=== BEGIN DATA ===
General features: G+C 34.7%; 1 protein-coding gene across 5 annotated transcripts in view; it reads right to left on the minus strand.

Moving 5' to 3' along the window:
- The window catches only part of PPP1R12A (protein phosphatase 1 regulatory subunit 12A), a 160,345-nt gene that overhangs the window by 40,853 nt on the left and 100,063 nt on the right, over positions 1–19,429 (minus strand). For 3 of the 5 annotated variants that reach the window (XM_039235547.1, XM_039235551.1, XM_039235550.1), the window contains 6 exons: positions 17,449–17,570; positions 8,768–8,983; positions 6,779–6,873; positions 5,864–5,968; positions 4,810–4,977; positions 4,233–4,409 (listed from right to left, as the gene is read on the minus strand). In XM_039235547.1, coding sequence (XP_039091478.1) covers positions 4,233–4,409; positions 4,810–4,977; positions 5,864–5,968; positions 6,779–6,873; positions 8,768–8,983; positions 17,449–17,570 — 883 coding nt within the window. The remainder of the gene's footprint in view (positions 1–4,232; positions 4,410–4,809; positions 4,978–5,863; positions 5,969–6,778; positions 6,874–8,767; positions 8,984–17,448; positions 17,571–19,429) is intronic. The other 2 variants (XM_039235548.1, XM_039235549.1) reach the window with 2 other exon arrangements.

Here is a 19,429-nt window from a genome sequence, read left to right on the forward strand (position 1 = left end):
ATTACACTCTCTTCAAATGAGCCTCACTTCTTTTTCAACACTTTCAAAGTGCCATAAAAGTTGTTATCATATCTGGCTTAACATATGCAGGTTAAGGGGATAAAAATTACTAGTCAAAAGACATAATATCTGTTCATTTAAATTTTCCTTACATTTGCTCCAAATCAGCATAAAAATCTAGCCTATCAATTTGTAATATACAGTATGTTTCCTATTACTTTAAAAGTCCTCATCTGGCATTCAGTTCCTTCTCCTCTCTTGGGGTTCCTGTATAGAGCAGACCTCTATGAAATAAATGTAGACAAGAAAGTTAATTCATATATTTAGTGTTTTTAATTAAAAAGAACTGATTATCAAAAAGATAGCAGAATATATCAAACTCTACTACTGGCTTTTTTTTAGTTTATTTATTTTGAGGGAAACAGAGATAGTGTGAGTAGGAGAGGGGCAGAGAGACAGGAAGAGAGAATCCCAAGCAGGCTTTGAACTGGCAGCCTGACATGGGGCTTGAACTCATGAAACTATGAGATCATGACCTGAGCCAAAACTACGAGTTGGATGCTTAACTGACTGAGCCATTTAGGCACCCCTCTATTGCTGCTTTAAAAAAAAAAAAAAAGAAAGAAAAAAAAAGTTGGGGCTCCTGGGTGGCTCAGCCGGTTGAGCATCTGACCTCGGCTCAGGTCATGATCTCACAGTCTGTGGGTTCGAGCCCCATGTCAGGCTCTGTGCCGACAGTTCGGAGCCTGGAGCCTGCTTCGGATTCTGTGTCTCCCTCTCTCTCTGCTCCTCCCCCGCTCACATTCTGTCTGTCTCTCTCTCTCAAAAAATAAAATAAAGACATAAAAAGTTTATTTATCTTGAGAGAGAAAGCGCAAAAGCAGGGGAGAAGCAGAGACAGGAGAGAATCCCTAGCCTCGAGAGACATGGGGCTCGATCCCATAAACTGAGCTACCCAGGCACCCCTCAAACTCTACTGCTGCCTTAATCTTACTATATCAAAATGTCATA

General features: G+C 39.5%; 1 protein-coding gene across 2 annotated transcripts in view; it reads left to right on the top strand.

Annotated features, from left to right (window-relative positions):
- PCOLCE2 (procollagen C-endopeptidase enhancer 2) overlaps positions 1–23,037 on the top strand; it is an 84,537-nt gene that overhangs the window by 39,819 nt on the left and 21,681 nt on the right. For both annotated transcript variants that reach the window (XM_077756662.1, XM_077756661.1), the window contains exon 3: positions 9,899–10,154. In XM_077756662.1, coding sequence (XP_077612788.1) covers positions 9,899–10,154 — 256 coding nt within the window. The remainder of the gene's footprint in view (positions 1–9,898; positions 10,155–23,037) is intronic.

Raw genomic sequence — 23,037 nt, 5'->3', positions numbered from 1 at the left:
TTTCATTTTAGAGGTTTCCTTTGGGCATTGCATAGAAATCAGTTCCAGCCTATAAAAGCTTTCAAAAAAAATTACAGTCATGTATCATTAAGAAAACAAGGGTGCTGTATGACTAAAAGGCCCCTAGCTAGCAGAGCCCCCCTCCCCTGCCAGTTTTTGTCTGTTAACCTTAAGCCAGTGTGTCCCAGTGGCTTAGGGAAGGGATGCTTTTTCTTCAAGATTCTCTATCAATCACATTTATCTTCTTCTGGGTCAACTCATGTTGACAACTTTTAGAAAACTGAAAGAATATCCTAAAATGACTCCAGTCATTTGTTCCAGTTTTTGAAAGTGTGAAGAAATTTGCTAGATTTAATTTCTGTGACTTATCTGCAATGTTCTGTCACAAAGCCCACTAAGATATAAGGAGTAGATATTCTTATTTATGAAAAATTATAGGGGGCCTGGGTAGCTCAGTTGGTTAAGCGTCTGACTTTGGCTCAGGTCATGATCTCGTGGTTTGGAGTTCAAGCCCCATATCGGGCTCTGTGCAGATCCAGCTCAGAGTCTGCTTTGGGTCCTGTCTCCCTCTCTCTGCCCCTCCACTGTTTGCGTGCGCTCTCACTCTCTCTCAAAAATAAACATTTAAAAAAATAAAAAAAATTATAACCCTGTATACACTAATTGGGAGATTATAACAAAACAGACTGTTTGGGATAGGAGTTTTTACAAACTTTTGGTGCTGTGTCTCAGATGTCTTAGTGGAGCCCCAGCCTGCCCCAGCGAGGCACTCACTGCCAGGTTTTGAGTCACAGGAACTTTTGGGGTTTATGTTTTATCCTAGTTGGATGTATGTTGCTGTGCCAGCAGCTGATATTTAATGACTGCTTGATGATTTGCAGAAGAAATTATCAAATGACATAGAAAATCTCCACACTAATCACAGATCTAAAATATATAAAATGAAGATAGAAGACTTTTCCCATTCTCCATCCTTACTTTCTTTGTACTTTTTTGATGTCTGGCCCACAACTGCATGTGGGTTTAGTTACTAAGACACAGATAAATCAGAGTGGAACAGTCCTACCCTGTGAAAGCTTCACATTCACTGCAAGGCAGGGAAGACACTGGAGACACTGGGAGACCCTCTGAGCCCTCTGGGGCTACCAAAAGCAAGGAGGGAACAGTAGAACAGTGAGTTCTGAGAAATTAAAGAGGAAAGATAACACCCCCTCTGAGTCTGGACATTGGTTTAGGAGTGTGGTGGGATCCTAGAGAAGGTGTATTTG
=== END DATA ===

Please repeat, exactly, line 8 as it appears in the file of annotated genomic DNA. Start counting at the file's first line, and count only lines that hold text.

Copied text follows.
- PCOLCE2 (procollagen C-endopeptidase enhancer 2) overlaps positions 1–23,037 on the top strand; it is an 84,537-nt gene that overhangs the window by 39,819 nt on the left and 21,681 nt on the right. For both annotated transcript variants that reach the window (XM_077756662.1, XM_077756661.1), the window contains exon 3: positions 9,899–10,154. In XM_077756662.1, coding sequence (XP_077612788.1) covers positions 9,899–10,154 — 256 coding nt within the window. The remainder of the gene's footprint in view (positions 1–9,898; positions 10,155–23,037) is intronic.